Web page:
The debate over whether embroidery digitization is an art form or a science has continued. However, while this argument may require more time to resolve, troubleshooting is one aspect that needs to be addressed now. With the emergence of a large number of fabrics, threads, rings, needles, stabilizers and software tools, even the most experienced digitizers will naturally appear occasionally. In addition, these complex designs have been spurred by highly creative graphic designers, and the problem of reproducing them in embroidery becomes apparent.
Although the above-mentioned facts cannot be used as an excuse for sloppy digitization. Each digitizer needs to understand some common mistakes and solutions. This is why I am going to share with you some tips that will help you to solve some troubleshooting problems.
Gaps between elements can be caused due to various reasons, where the outlines don’t meet the inside stitches. Meanwhile, the exclusive stitches tend to pull the fabric inward, lack of pull compensation, insufficient underlay and incompatible type or weight of stabilizer should all be considered into by the digitizer. At that time, you may need to increase the layers on your stabilizer.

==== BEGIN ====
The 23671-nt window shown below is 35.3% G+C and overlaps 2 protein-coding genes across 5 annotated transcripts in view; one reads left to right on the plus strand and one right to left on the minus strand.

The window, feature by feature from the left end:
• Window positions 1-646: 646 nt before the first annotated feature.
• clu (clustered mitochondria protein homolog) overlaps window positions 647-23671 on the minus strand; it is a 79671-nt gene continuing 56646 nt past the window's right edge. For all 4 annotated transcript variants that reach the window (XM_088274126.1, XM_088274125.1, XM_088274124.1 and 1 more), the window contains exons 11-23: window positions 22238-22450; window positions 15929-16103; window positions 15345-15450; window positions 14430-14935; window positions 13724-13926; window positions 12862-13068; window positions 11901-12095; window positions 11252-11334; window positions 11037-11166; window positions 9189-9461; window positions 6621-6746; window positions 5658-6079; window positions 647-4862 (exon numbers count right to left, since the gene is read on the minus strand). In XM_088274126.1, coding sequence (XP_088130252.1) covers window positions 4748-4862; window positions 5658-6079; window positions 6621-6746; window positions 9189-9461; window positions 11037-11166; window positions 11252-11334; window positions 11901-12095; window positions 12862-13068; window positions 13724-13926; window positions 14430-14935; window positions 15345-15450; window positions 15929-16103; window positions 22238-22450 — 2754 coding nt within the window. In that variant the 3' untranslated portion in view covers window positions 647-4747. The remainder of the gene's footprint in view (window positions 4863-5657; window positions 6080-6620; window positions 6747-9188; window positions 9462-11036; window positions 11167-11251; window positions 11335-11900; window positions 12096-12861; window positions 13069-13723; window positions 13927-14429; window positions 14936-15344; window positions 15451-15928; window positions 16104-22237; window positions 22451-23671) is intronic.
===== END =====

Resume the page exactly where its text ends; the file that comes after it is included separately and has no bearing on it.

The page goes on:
Despite the fact that a satin stitch column can look great in theory or in the software, it may sew out of narrower than expected. In this scenario, I suggest editing to increase the column width, if this too does not work out, then increasing the strength or layers of stabilizer and checking the top and bobbin thread tension is recommended.
At what time when your stitches are too light, I suggest you to increase the density by decreasing the size of the design or you can switch a heavier thread type as well. On the other hand, if you are stuck in the opposite situation, where you end up with a bulletproof patch, we recommend increasing the size of the design whenever possible or switching to a lighter thread type.
Each and every time you take notice that the fabric wrinkles around the external edge of the design, make it double sure that the density is not too bushy or thick and the stitching length is not too short. At times it is helpful to rise the design size by 10 to 15%. Though, if you have knitted or lightweight fabrics on hand, you need to create a solid basis for the proper use of stabilizers.
Many times, embroidery digitizers are troubled by the distribution of stitches that appear in the software, but they are missing during sewing. This situation occurs mainly in the case of satin stitches, because some machines do not program a wide and simply ignore their stitches. The best solution is to reduce the design size and make a thinner column, or to completely replace the satin to random fill. Although the above tips are helpful for quick fixes, the test run is the only way to help you solve all problems before the files reach the client. This is a sign of a truly professional embroidery digitization service providing company or digitizer.